John R. W. Stott, The Message of Acts: The Spirit, the Church & the World, The Bible Speaks Today (Leicester, England; Downers Grove, IL: InterVarsity Press, 1994), 304–305.

Michael Horton, Rediscovering the Holy Spirit (Grand Rapids, MI: Zondervan, 2017), 192-195.

Shane Lems
Hammond, WI, 54002

Ongoing Inspirations from the Holy Spirit? (Van Mastricht)

 In the years following the Protestant Reformation there were groups who believed that God was still speaking directly and immediately to them.  thought that this inner word from God was equal to or sometimes even above Scripture, so they would follow and submit to the inner word.  Luther and Calvin, along with other Reformers, were very critical of these enthusiasts.  In fact, historical Reformed theology has always been critical of such claims and movements.  One example is Petrus Van Mastricht (d. 1706) who gave a helpful summary of the enthusiast position and a biblical refutation of it:

…We [the Reformed] dispute whether believers now, after the canon has been sealed, possess enthusiasms, or inspirations, of the Holy Spirit.  These inspirations are to them [the enthusiasts] the most certain word of God, to which one must submit just as much, if not in fact more, than to the Scriptures. …Indeed, they acknowledge that Scripture is the Word of God, but it is not to be understood except according to the breathings or the inspirations of their Spirit, a certain sort of internal word, as it were.

The Reformed acknowledge that in the patriarchs, prophets, and apostles, there were true enthusiasms, and that in all ordinary believers there are indeed operations of the Holy Spirit that illuminate, convert, and sanctify, but there are no enthusiasms, no inspirations, in the sense of the infallible direction of the Holy Spirit, [infallible direction] which has now been removed from all men.  This heresy is refuted by a destruction of this twofold false hypothesis:

First, they claim that Scripture is not a complete and sufficient rule of faith and morals in itself.  For if Scripture’s sufficiency stands enthusiasm falls on its own.  Now, its sufficiency stands by those things that we have said in favor of the perfection of Scripture in section 19 above….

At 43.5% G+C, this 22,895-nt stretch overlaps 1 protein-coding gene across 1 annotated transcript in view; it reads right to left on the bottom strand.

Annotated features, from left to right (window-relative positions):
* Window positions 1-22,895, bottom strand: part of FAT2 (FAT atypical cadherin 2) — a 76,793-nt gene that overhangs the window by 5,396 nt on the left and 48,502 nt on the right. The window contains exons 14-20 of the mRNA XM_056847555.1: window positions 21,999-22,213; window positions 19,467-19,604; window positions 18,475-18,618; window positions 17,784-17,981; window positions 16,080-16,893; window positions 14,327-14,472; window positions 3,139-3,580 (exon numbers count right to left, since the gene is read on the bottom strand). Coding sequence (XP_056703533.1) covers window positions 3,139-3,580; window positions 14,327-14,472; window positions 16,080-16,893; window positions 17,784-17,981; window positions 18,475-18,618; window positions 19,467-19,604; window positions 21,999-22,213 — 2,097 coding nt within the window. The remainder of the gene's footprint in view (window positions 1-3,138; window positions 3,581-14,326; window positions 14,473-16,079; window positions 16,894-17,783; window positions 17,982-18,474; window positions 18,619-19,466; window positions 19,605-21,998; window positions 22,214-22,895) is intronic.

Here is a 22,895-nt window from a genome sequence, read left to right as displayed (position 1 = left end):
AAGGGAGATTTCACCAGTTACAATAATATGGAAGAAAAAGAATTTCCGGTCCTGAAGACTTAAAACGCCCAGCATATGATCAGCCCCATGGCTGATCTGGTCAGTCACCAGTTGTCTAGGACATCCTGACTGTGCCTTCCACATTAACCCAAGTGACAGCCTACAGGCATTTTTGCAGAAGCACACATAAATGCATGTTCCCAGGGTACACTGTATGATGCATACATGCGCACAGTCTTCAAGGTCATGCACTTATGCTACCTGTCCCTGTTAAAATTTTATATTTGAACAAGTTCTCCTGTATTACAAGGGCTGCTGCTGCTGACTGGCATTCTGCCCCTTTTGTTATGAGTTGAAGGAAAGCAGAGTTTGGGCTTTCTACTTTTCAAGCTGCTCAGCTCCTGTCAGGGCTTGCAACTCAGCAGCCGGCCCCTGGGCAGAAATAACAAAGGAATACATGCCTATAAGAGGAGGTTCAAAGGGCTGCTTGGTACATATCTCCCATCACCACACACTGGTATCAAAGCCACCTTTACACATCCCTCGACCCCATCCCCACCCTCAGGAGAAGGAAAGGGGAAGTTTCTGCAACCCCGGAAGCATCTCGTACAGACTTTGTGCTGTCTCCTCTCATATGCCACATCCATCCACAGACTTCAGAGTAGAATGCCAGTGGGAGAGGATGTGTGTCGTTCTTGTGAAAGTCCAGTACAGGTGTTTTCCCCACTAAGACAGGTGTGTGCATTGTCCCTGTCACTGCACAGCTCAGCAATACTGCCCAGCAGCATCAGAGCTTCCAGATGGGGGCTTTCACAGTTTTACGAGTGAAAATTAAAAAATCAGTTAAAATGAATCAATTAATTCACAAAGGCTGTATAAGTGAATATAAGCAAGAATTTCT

Second, they claim that even now enthusiasms are infallible revelations of the Spirit are given, which are different from the scriptural enthusiasms, and with the help of which the Scriptures must be interpreted. However, the sacred page does not know of such revelations; indeed, it even rejects them, since it is perfect, and sufficient of itself in every respect; and it pronounces that they are joined with the most pressing danger of seduction (2 Cor. 11:14; 2 Thes. 2:2; 1 John 4:1-2).

…[Indeed,] there are passages that speak of revelation and of the illumination of the Holy Spirit. I respond that those passages are not speaking about the kind of enthusiasms that direct [us] infallibly and that reveal other objects to us, different from those things (indeed, even contrary to those things) that Scripture holds, but rather, those that bring light to the intellect, so that we might be able to discern and distinguish the things revealed in the Scriptures (Eph. 1:17-18).

This complete section (which I’ve edited slightly) can be found on pages 153-154 of Van Mastricht’s Theoretical-Practical Theology.

Shane Lems
Hammond, WI, 54015

Concerning Sin Against the Holy Spirit (Ursinus)

The Commentary of Zacharias Ursinus on the Heidelberg Catechism Zacharius Ursinus, the primary author of the Heidelberg Catechism, wrote a helpful explanation of the sin against the Holy Spirit (Mt. 12:31).  The title of one part of this section is called “Certain Rules to be observed in relation to the Sin against the Holy Ghost.”  Here they are:

1. The sin against the Holy Ghost is not found in every wicked person; but only in those who have been enlightened by the Holy Ghost, and who have been fully convinced of the truth, as Saul, Judas, etc.